It’s January. A new year is upon us and I am melancholy. You see, I quite liked 2019; wasn’t ready to say goodbye. In fact, I’m pretty sure last year had more to give. Like a once-used dryer sheet, it could have gone a few more rounds.
The past year might seem a blur, but to me its moments are startlingly vivid and practically tactile. Like sitting on the prickly grass at Oakledge Park watching a kayaker’s swirling arms move farther and farther away. Or gazing down my street in awe as the halo of each tree barely in bud looked more like dandelions gone to seed than the proclamation of spring. Or walking from Church Street to the Waterfront for a chocolate-vanilla-twist creemee that was no match for the summer blaze. Or selecting an exquisite scarlet leaf in a field of autumn confetti as if there had been a parade.
Even a few months ago seems like yesterday when the first big snow found my 88-year-old mother-in-law sledding down the slope outside our house. She “whoo-hoo-ed” as our dog Rocket ran beside her racing to the bottom. I’m still there in each of those moments, not ready to fold them up carefully and tuck them away.
Maybe the challenge is that each new year asks us immediately to look forward – like naming resolutions, declarations of what comes next. It’s not a bad idea, but even though I can easily conjure a list of what I could do better, I’m procrastinating. I don’t want to whiplash my head from last year into this one.
Before I get involved with a new year, don’t you think I have to end my relationship with 2019 first? An amicable divorce of sorts, although I’d start with a separation. I mean, I think we’d get along much better in the future, if 2019 and I have a cooling off period so to speak, so we don’t leave regretful or incomplete. They call that closure. Furthermore, I need to let 2019 know I’m not mad at it; that I’m leaving it in peace and love.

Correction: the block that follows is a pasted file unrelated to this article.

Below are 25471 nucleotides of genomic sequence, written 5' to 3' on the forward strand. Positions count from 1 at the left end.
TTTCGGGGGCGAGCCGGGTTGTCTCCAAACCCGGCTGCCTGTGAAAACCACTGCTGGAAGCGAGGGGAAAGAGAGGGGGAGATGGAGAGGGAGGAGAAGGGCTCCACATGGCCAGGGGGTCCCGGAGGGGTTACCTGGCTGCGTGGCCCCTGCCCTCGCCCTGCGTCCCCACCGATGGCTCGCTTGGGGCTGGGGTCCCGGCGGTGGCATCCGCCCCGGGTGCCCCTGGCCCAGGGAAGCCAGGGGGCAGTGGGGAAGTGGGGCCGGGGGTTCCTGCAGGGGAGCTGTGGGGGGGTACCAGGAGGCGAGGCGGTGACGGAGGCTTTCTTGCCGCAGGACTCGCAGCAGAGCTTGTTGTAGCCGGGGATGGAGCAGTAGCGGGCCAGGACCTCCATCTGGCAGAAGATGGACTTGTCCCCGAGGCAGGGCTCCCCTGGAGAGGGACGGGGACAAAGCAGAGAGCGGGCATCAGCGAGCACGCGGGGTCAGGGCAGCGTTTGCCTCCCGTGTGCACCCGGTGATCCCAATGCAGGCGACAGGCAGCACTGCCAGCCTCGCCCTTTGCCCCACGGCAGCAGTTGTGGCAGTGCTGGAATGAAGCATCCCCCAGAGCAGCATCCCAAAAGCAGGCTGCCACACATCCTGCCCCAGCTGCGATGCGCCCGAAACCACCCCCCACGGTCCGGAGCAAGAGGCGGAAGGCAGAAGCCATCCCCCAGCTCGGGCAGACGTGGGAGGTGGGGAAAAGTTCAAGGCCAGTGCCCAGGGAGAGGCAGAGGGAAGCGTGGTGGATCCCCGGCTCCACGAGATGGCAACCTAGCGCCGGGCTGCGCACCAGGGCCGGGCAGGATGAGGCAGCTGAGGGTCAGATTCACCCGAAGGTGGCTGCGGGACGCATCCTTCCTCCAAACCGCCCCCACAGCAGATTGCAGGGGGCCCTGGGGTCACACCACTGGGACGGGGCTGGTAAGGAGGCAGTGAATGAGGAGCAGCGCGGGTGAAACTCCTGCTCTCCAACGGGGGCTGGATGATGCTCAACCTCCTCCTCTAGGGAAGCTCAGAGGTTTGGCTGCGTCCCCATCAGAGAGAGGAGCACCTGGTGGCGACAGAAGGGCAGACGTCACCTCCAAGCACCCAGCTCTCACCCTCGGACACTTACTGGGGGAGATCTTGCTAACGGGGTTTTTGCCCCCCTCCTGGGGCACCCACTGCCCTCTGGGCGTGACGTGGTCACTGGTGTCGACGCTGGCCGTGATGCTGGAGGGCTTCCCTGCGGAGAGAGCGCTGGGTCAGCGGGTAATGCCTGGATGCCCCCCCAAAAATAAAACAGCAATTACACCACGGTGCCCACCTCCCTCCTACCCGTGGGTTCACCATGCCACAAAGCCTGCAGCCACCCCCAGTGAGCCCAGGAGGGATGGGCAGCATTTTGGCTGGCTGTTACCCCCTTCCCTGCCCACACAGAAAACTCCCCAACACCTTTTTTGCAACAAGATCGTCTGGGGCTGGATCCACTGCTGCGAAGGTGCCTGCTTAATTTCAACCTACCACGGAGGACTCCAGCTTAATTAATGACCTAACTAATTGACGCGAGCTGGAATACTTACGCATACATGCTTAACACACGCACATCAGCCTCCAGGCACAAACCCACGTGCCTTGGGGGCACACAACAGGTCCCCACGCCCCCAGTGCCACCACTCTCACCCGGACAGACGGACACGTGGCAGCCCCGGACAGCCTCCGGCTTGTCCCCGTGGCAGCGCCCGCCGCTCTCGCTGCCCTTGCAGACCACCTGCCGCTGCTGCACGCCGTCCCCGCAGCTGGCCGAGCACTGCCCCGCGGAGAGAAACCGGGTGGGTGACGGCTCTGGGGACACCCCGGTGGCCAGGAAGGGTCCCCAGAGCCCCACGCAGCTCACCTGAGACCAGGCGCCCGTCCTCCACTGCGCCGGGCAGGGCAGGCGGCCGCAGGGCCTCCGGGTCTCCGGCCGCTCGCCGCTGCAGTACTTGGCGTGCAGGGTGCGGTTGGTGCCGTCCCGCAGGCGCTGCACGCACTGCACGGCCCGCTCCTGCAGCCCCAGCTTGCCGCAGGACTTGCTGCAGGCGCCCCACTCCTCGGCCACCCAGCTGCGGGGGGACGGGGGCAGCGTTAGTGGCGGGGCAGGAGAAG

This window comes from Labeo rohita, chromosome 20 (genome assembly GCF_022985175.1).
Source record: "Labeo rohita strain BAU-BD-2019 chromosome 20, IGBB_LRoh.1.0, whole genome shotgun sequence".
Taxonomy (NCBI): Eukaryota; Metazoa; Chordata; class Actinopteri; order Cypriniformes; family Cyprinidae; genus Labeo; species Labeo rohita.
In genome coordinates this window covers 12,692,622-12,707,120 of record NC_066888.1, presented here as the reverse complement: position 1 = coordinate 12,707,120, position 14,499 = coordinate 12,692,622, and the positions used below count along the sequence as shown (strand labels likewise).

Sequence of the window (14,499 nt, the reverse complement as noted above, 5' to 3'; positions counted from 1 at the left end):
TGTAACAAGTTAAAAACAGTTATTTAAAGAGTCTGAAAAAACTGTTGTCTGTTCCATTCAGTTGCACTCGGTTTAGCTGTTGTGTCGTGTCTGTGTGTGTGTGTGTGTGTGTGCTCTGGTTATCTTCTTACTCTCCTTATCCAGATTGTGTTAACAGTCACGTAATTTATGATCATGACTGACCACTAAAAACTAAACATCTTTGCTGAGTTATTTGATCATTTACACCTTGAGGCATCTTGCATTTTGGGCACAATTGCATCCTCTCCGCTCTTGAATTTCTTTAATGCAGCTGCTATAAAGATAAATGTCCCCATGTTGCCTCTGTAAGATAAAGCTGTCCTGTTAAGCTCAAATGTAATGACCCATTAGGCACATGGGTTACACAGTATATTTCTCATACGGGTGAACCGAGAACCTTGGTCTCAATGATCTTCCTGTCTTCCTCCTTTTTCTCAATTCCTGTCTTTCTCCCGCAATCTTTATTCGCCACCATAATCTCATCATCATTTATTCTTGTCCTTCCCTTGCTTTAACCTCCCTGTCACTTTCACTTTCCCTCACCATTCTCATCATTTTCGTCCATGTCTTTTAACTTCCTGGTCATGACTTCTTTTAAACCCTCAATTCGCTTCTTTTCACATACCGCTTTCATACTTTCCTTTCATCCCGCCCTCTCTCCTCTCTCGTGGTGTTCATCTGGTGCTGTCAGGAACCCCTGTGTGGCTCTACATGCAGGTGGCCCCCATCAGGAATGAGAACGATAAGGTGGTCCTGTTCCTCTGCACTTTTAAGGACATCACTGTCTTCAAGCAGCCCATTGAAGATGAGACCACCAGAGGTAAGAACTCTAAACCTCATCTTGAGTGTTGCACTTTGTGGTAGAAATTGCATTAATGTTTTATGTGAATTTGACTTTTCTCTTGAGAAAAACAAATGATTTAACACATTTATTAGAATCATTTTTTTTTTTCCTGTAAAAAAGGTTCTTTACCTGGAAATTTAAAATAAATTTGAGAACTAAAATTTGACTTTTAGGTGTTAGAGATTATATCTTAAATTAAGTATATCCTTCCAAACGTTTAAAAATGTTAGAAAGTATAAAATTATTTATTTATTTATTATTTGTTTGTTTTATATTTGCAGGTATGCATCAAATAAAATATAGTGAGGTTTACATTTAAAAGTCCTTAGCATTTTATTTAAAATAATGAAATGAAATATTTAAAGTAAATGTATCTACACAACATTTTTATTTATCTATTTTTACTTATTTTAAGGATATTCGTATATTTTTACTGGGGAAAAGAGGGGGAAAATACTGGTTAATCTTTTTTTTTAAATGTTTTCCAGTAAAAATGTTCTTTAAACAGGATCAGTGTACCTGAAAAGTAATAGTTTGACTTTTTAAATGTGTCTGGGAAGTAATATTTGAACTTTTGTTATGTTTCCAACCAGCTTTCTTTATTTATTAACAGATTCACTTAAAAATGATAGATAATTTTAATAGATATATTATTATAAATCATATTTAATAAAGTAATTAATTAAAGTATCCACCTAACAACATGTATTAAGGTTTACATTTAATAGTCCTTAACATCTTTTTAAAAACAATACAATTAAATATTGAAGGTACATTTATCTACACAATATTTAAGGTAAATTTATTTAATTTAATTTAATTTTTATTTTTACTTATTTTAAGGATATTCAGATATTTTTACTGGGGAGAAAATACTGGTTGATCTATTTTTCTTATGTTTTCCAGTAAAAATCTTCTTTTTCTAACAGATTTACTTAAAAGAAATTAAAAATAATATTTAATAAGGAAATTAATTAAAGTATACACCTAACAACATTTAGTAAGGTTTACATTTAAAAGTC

Part of the process is packing all of 2019’s boxes. And, boy, she has a lot of stuff. Each little calendar day holds everything from mundane appointments to big events like weddings and births.
As I pack, it’s a reunion of experiences that made their mark. Some painful – things that didn’t go as expected, the less-than-graceful moments we all have and, the saddest, the people we’ve lost. I won’t forget any of those for sure.
Of course, all this is tempered by the yearly harvest of joys we humans get as well. And, I’ll make sure to reap the smaller gains too. Like having profound conversations with my daughter, dining with my husband at our kitchen counter bistro and trekking across the cul-de-sac to visit neighbors.
2019 was quite generous with these everyday inestimable moments, which are indeed feats of their own. And, when I listen closely, 2019 whispers in my ear that 2020 has more of these gifts ahead.
It was just a few weeks ago our family celebrated winter solstice. We bent over a tiny fire standing in snow on a frigid night as we thanked the darkness, where seeds are germinating for the future ahead, and raised our faces to watch the sparks disappear into the night sky. It was surely a moment I’ll slip into my pocket and take with me as I get acquainted with the new year.
Carole Vasta Folley is a Vermont award-winning playwright and columnist. Contact her at carolevf.com.